Dating back to 1909, the wine-based aperitif gets is pleasant, juicy weight from a grape base, and at 17% ABV, it’s not much boozier than wine, either. But Cappelletti’s pleasant bitterness and slightly pine-y character mix wonderfully in cocktails—though we love it on the rocks, too, with just a twist of lemon.
Now that Cappelletti has been on the American market for a few years, it’s more widely available than ever. Whip up these three spring cocktails and see why we go through the delicious red aperitif so quickly.
Easy: Cappelletti and Bubbles
A classic spritz combines an aperitif like Aperol, prosecco and sparkling water, but we like our Cappelletti in an even simpler manner—just topped off with sparkling wine. The concoction is an afternoon party drink par excellence, and it takes only 90 or so seconds to make a round.
Instructions: Pour an ounce of Cappelletti into a flute, followed by three ounces of sparkling wine. Give a quick stir, then garnish with a long orange peel.
Intermediate: Cappelletti, Gin and Basil
Gin is a smart pairing for just about any bitter liqueur. Here, a classic juniper-forward gin like Plymouth gives a strong backbone to delicate Cappelletti, and together, they serve as the basis for a lively spring drink with lemon and basil, lightened up with plenty of club soda. Though the herb is in the drink itself, don’t skip the garnish; its basil aroma ties the whole cocktail together.
Instructions: In a cocktail shaker with ice, combine an ounce of gin, an ounce of Cappelletti, half an ounce of fresh lemon juice, a quarter-ounce of simple syrup and three basil leaves. Shake that all up, and double-strain (through a fine mesh strainer, as well as the shaker’s own strainer) into a tall glass with fresh ice. Top with two ounces of club soda, then garnish with three more leaves of basil and some lemon half-moons.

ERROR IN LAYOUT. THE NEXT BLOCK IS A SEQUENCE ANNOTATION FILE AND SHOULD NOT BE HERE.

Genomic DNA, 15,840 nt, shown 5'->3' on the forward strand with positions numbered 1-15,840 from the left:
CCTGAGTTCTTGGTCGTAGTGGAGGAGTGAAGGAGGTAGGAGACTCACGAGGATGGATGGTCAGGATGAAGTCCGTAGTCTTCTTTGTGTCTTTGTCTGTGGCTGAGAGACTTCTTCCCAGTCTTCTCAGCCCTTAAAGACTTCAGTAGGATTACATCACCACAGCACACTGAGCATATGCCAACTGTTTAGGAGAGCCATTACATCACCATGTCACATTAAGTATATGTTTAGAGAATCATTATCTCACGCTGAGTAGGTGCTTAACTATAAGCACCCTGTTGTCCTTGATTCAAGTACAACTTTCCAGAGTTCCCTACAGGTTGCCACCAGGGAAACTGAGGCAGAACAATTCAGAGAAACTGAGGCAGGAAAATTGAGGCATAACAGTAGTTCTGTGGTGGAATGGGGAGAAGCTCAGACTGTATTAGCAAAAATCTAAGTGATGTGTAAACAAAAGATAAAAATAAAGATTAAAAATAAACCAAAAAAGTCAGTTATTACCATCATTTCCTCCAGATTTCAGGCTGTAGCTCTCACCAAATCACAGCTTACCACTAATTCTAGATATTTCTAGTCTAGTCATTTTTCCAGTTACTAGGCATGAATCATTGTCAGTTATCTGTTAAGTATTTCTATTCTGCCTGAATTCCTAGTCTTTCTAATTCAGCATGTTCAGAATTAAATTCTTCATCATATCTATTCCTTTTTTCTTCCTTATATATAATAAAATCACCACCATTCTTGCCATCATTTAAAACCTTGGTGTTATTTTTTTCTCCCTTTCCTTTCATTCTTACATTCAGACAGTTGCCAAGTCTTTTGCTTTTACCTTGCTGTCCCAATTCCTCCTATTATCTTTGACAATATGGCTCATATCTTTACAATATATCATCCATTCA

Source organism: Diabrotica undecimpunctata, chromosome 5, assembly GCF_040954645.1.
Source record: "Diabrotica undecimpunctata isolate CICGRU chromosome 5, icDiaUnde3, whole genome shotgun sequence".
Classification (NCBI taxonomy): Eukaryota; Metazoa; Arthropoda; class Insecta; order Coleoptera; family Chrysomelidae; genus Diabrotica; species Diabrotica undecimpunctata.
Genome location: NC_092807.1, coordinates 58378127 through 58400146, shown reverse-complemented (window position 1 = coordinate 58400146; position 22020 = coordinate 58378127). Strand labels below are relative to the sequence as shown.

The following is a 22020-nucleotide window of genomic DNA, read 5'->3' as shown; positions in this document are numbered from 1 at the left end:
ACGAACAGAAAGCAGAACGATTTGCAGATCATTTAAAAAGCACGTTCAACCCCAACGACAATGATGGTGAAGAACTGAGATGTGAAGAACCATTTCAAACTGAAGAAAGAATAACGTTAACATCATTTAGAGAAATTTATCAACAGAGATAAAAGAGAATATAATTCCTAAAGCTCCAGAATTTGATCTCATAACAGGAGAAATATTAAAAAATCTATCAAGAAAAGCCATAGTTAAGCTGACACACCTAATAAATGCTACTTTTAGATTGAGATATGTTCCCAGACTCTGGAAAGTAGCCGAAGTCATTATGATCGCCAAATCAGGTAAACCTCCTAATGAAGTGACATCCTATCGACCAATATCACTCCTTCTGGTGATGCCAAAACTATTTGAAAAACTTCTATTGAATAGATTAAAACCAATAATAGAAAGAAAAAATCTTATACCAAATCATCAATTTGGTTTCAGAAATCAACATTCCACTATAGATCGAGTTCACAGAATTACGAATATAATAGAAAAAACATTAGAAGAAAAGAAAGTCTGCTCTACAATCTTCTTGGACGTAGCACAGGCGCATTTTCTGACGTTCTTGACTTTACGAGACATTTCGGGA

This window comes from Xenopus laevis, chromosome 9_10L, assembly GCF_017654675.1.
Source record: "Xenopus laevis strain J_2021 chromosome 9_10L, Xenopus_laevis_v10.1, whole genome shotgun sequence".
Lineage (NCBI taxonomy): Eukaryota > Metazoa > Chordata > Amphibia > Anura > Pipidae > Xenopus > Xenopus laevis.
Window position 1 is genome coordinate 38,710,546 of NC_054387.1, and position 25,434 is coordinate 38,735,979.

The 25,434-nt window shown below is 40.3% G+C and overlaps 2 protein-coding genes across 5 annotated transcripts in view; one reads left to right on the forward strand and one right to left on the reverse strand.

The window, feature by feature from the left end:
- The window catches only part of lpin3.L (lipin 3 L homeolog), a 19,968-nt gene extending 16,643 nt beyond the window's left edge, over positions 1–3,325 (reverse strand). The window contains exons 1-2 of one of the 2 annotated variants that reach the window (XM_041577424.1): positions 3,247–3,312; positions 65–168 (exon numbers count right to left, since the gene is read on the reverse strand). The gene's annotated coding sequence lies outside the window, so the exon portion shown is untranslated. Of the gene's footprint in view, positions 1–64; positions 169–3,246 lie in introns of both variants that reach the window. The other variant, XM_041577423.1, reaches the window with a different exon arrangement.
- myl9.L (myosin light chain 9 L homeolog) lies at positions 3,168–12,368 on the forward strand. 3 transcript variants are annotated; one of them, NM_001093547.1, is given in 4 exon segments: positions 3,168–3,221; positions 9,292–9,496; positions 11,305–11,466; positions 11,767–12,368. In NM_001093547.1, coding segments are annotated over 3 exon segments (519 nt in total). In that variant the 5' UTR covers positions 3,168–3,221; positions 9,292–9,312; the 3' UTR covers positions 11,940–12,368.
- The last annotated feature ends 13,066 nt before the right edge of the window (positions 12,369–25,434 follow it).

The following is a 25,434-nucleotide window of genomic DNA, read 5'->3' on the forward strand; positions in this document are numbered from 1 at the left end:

Advanced: Cappelletti Bourbon Sour
We love that low-proof Cappelletti can lighten up cocktails while still contributing its own distinctive flavor. We also love the gorgeous color that it imparts, especially in drinks like this classic whiskey sour. The egg white is key, here—it doesn’t add an eggy flavor, but it offers a delicate, silky texture that really brings the cocktail together.
Instructions: In a cocktail shaker without ice, combine an ounce of bourbon, an ounce of Cappelletti, 3/4 ounce of fresh lemon juice, a quarter-ounce of simple syrup and one egg white. Shake all that up without ice to aerate it—that’s called a “dry shake”—and then add ice and shake again for a “wet shake,” to chill it down. Strain into a cocktail glass. Garnish with a lemon half-moon and a cherry.